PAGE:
3. What is VRIO? What questions do the letters stand for, and how does using VRIO help a manager make decisions?

Managing Change

Technology and Innovation: Uber, Lyft, and the Self-Driving Car: The Transportation of the Future Is Coming Soon

Although the ride-sharing industry is still relatively new, it has seen explosive growth, and its two main rivals, Uber and Lyft, are looking for ways to increase their capacity to serve riders. Both firms, and rivals like them, operate in basically the same way. A person needing a ride uses a smartphone app to alert a nearby person with a car of their location. The driver, usually an independent contractor for the service (meaning they are just a person with a car that has signed up to provide rides in exchange for a portion of the fare the customer pays), picks up the customer and drives them to their destination. Paying for the ride is also handled through the app, and the driver receives about 75–80% of the fare, with Uber or Lyft keeping the balance.12

A photo shows an Uber sign indicating Uber’s pickup spot at Pierre Elliott Trudeau Airport in Montreal.
Exhibit 8.10 Rideshare pickup area The ride-share pickup area at Pierre Elliott Trudeau Airport in Montreal. Due to the popularity of ride sharing with companies such as Uber and Lyft, municipalities and airports have had to accommodate the changing demands of customers. (Credit: Quinn Dombroski/ flickr/ Attribution-ShareAlike2.0 Generic (CC BY-NC 2.0))

The popularity of ride-sharing services has soared, and both companies are constantly recruiting more drivers. However, both companies have also explored alternatives to independent drivers: self-driving cars. Uber and Lyft have taken different paths to develop this capability. Uber has worked to internally develop its own software technology and self-driving car technology, while Lyft has focused on software interfaces that can accommodate other companies’ self-driving cars.13 Lyft’s partnerships with firms such as Google and GM that are already developing self-driving cars has put it ahead of Uber in the race to get driverless vehicles into its ride-sharing network, and it was able to test self-driving cars in Boston by partnering with NuTonomy in 2017.14 Lyft offered a demonstration to journalists at the Consumer Electronics Show in Las Vegas in 2018, offering rides in self-driving cars developed by Aptiv.15 Uber had been testing similar technology in Pittsburgh but suspended its self-driving car program after a fatal pedestrian accident in Arizona.16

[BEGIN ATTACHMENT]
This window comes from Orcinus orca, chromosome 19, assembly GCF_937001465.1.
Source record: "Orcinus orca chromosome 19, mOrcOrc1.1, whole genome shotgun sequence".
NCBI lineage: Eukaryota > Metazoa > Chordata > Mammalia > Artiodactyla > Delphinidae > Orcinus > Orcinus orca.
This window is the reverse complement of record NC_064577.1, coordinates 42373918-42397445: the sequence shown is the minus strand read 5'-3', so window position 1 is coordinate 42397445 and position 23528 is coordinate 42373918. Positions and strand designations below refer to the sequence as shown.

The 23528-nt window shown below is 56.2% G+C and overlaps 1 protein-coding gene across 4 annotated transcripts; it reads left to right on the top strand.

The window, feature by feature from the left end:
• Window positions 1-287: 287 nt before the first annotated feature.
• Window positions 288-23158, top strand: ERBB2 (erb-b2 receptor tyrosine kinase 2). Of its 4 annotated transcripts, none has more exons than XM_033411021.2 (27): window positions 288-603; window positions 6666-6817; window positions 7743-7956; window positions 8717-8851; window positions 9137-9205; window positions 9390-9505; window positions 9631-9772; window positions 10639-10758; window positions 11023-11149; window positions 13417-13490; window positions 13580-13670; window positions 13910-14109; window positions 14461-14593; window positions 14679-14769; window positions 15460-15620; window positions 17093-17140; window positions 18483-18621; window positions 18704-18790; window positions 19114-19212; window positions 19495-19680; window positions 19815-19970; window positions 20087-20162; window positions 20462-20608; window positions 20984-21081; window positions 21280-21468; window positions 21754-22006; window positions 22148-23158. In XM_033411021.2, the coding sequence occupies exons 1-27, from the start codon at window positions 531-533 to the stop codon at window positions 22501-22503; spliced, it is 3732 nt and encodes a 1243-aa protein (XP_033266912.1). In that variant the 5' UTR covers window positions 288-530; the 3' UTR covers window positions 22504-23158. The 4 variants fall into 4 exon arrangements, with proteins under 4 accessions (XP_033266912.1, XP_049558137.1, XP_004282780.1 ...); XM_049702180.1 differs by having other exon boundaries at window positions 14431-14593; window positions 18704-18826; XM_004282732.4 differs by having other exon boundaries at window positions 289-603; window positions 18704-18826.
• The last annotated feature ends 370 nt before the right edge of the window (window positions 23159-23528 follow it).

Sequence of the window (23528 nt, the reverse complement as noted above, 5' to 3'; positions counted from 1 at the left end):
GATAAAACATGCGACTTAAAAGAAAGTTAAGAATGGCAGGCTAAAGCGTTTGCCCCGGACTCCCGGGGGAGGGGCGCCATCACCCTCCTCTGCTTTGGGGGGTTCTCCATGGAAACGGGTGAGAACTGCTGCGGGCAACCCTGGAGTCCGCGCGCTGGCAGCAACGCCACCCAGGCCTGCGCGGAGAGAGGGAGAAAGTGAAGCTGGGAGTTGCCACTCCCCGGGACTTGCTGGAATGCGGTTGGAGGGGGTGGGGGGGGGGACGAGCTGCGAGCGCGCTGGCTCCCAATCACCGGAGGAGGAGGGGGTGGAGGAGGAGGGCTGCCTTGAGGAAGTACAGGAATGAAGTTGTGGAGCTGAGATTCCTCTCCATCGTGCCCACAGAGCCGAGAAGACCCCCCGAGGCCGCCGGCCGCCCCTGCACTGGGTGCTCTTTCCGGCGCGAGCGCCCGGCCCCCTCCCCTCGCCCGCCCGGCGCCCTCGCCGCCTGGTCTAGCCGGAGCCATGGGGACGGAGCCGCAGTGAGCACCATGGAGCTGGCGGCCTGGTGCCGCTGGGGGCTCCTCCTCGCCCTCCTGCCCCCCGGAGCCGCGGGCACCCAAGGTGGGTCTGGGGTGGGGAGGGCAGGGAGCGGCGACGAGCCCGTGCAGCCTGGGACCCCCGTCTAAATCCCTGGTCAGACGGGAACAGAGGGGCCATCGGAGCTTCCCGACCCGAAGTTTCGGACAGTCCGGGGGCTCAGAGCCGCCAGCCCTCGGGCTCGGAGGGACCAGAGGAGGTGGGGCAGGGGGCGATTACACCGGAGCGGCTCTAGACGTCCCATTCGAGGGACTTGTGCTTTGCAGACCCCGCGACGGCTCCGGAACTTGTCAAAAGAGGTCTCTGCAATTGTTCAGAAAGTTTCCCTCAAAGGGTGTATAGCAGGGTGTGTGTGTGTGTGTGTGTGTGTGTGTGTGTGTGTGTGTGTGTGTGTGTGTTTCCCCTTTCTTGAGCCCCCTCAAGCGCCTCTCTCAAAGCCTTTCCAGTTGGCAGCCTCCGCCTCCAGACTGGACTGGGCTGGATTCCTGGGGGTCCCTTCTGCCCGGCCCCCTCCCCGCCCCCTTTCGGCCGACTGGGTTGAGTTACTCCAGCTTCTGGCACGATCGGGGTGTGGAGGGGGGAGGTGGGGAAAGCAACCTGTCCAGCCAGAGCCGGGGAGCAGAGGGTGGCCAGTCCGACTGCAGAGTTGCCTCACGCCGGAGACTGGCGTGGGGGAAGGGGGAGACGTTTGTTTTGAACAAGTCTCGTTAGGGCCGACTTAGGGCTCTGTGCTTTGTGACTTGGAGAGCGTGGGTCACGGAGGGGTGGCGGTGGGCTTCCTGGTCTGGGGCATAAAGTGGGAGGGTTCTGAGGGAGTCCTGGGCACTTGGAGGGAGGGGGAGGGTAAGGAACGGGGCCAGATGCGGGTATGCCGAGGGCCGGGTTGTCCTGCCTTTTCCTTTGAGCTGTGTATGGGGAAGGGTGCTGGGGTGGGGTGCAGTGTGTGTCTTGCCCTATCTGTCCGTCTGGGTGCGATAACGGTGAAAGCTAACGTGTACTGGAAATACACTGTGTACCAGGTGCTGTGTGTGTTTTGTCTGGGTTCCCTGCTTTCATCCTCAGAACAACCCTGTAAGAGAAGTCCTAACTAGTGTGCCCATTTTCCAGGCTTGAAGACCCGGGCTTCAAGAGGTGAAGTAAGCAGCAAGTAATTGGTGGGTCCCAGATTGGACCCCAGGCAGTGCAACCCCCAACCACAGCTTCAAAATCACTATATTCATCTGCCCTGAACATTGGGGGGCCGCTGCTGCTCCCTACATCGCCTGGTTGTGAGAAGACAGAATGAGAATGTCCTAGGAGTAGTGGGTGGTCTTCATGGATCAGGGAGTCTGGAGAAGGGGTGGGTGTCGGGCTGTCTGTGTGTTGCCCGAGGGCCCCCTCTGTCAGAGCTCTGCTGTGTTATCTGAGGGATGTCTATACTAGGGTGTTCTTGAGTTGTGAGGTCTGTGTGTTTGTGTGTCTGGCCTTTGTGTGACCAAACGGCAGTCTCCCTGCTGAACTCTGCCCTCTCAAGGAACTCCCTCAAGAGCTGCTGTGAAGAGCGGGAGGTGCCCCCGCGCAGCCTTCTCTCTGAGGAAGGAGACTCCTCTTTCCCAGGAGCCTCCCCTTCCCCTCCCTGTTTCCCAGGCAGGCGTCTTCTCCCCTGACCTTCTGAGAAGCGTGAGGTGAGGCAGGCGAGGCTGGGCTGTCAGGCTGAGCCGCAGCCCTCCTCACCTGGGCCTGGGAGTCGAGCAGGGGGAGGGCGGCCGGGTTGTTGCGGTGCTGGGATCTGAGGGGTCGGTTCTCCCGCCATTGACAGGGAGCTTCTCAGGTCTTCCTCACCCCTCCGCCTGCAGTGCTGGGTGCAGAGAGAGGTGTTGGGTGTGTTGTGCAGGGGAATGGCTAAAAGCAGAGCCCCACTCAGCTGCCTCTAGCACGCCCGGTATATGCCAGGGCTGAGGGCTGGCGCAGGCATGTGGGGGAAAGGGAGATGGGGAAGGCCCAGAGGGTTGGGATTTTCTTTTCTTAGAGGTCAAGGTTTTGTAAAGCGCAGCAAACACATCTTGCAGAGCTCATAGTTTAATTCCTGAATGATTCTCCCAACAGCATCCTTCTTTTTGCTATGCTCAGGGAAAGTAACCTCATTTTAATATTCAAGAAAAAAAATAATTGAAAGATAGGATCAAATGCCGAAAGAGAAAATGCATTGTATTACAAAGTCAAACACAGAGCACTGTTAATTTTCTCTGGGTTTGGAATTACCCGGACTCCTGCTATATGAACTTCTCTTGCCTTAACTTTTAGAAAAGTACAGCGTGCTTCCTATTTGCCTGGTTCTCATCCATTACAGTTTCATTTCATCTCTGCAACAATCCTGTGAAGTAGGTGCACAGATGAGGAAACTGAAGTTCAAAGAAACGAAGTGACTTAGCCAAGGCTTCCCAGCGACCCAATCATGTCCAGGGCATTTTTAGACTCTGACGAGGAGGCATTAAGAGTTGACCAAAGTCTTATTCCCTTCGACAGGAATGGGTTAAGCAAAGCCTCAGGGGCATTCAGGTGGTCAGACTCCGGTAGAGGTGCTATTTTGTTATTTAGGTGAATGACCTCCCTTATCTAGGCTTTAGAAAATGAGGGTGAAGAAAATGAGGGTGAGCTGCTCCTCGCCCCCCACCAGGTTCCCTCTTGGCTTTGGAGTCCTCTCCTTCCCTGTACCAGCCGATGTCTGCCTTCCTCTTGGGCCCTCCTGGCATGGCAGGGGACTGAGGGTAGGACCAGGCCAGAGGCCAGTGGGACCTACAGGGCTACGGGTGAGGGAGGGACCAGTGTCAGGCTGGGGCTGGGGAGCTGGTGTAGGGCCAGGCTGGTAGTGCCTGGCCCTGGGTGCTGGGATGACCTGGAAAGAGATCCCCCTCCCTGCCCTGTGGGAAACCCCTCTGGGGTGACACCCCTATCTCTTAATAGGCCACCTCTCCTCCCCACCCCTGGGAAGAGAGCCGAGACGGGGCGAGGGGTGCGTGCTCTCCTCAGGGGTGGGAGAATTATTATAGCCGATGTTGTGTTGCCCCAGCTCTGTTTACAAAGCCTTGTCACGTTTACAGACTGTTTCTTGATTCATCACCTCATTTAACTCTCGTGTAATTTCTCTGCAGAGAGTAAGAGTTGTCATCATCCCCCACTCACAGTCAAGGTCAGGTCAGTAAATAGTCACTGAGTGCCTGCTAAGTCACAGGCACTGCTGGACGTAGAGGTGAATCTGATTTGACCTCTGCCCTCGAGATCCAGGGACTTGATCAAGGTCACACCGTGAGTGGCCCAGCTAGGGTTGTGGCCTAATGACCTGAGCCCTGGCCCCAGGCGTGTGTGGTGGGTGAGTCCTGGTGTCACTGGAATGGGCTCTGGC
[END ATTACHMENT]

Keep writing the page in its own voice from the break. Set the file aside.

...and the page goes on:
Sources: Ridester (2017). “How Much do Uber Drivers Actually Make? The Inside Scoop.” Ridester.com. https://www.ridester.com/how-much-do-uber-drivers-make/ Accessed July 29, 2017; Bensinger, Greg (2017). “Lyft Shifts Gears With New Driverless-Car Division; San Francisco company to hire hundreds of engineers and open new Silicon Valley office.” The Wall Street Journal. July 21, 2017; Edelstein, Stephen (2017). “Lyft Finally Launches Its Boston Self-Driving Car Pilot Program.” The Drive. Dec. 17, 2017. http://www.thedrive.com/tech/16779/lyft-finally-launches-its-boston-self-driving-car-pilot-program; O’Kane, Sean (2018). “I took a gamble by riding in a self-driving Lyft in Las Vegas.” The Verge. January 8, 2018. https://www.theverge.com/2018/1/8/16860590/self-driving-lyft-las-vegas-ces-2018; and Korosec, Kristen (2018). “Uber self-driving cars back on public roads, but in manual mode/” Tech Crunch. July 24, 2018. https://techcrunch.com/2018/07/24/uber-self-driving-cars-back-on-public-roads-but-in-manual-mode/.

Critical Thinking Questions
  1. What resource or capability challenges have Uber and Lyft faced because their fast company growth?
  2. What PESTEL factors do you think are contributing to the popularity of ride-sharing services?
  3. What industry challenges (think of Porter’s Five Forces) does the use of self-driving cars address?